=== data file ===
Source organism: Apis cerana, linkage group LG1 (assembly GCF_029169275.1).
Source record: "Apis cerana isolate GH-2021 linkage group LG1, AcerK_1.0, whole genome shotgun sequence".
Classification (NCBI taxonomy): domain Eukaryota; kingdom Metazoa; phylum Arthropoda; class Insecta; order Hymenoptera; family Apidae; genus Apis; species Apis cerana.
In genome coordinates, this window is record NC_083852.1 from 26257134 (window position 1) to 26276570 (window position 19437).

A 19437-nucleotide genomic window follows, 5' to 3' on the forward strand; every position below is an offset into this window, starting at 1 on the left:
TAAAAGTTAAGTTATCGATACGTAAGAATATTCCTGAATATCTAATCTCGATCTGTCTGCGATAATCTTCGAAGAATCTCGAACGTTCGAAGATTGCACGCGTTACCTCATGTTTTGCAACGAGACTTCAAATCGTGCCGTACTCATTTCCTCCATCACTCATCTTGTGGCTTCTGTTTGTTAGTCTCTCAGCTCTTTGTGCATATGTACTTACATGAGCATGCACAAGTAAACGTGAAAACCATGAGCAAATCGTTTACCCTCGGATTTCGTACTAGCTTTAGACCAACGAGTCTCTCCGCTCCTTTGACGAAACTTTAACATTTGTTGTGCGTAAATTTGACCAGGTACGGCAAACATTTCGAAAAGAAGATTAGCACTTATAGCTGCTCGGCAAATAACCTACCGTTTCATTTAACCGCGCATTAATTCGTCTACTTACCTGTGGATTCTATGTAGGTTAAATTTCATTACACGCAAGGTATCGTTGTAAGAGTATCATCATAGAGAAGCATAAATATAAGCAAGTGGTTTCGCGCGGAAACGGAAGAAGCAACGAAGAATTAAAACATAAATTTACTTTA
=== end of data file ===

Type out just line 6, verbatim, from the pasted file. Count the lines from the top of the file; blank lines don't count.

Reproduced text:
TAAAAGTTAAGTTATCGATACGTAAGAATATTCCTGAATATCTAATCTCGATCTGTCTGCGATAATCTTCGAAGAATCTCGAACGTTCGAAGATTGCACGCGTTACCTCATGTTTTGCAACGAGACTTCAAATCGTGCCGTACTCATTTCCTCCATCACTCATCTTGTGGCTTCTGTTTGTTAGTCTCTCAGCTCTTTGTGCATATGTACTTACATGAGCATGCACAAGTAAACGTGAAAACCATGAGCAAATCGTTTACCCTCGGATTTCGTACTAGCTTTAGACCAACGAGTCTCTCCGCTCCTTTGACGAAACTTTAACATTTGTTGTGCGTAAATTTGACCAGGTACGGCAAACATTTCGAAAAGAAGATTAGCACTTATAGCTGCTCGGCAAATAACCTACCGTTTCATTTAACCGCGCATTAATTCGTCTACTTACCTGTGGATTCTATGTAGGTTAAATTTCATTACACGCAAGGTATCGTTGTAAGAGTATCATCATAGAGAAGCATAAATATAAGCAAGTGGTTTCGCGCGGAAACGGAAGAAGCAACGAAGAATTAAAACATAAATTTACTTTA